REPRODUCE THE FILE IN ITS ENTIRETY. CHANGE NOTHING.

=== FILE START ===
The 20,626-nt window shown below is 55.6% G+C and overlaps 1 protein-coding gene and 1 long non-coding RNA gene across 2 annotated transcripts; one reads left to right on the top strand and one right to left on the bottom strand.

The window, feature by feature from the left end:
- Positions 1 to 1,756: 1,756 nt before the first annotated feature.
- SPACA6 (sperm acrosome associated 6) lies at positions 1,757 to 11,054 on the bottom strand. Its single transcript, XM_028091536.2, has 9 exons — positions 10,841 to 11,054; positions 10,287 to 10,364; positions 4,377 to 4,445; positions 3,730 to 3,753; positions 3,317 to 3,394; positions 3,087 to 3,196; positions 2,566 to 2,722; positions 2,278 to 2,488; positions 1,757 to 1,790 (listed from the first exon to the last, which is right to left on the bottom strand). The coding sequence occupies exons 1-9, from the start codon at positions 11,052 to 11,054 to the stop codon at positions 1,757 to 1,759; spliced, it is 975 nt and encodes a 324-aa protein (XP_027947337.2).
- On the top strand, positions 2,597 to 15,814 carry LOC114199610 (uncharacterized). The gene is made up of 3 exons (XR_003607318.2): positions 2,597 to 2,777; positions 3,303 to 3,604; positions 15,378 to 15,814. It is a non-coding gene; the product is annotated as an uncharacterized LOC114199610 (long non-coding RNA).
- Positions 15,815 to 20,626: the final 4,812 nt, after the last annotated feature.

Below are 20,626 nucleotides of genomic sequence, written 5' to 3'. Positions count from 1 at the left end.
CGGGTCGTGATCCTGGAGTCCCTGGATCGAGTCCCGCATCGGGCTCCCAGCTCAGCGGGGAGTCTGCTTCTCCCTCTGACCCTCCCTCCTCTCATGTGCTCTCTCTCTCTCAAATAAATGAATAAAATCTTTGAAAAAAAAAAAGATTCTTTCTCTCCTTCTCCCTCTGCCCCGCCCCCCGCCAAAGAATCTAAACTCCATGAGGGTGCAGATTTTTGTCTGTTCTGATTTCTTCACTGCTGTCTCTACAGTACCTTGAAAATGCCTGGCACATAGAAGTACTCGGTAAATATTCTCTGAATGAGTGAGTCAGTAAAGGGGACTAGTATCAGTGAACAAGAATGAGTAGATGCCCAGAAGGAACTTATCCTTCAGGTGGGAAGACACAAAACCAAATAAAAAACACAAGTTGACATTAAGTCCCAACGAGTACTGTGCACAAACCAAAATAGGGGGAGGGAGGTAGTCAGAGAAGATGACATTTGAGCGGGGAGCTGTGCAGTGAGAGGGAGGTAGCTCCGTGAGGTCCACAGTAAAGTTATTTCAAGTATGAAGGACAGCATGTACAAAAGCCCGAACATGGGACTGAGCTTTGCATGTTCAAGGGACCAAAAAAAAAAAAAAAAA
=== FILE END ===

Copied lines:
The 20,626-nt window shown below is 55.6% G+C and overlaps 1 protein-coding gene and 1 long non-coding RNA gene across 2 annotated transcripts; one reads left to right on the top strand and one right to left on the bottom strand.

The window, feature by feature from the left end:
- Positions 1 to 1,756: 1,756 nt before the first annotated feature.
- SPACA6 (sperm acrosome associated 6) lies at positions 1,757 to 11,054 on the bottom strand. Its single transcript, XM_028091536.2, has 9 exons — positions 10,841 to 11,054; positions 10,287 to 10,364; positions 4,377 to 4,445; positions 3,730 to 3,753; positions 3,317 to 3,394; positions 3,087 to 3,196; positions 2,566 to 2,722; positions 2,278 to 2,488; positions 1,757 to 1,790 (listed from the first exon to the last, which is right to left on the bottom strand). The coding sequence occupies exons 1-9, from the start codon at positions 11,052 to 11,054 to the stop codon at positions 1,757 to 1,759; spliced, it is 975 nt and encodes a 324-aa protein (XP_027947337.2).
- On the top strand, positions 2,597 to 15,814 carry LOC114199610 (uncharacterized). The gene is made up of 3 exons (XR_003607318.2): positions 2,597 to 2,777; positions 3,303 to 3,604; positions 15,378 to 15,814. It is a non-coding gene; the product is annotated as an uncharacterized LOC114199610 (long non-coding RNA).
- Positions 15,815 to 20,626: the final 4,812 nt, after the last annotated feature.

Below are 20,626 nucleotides of genomic sequence, written 5' to 3'. Positions count from 1 at the left end.
CGGGTCGTGATCCTGGAGTCCCTGGATCGAGTCCCGCATCGGGCTCCCAGCTCAGCGGGGAGTCTGCTTCTCCCTCTGACCCTCCCTCCTCTCATGTGCTCTCTCTCTCTCAAATAAATGAATAAAATCTTTGAAAAAAAAAAAGATTCTTTCTCTCCTTCTCCCTCTGCCCCGCCCCCCGCCAAAGAATCTAAACTCCATGAGGGTGCAGATTTTTGTCTGTTCTGATTTCTTCACTGCTGTCTCTACAGTACCTTGAAAATGCCTGGCACATAGAAGTACTCGGTAAATATTCTCTGAATGAGTGAGTCAGTAAAGGGGACTAGTATCAGTGAACAAGAATGAGTAGATGCCCAGAAGGAACTTATCCTTCAGGTGGGAAGACACAAAACCAAATAAAAAACACAAGTTGACATTAAGTCCCAACGAGTACTGTGCACAAACCAAAATAGGGGGAGGGAGGTAGTCAGAGAAGATGACATTTGAGCGGGGAGCTGTGCAGTGAGAGGGAGGTAGCTCCGTGAGGTCCACAGTAAAGTTATTTCAAGTATGAAGGACAGCATGTACAAAAGCCCGAACATGGGACTGAGCTTTGCATGTTCAAGGGACCAAAAAAAAAAAAAAAAA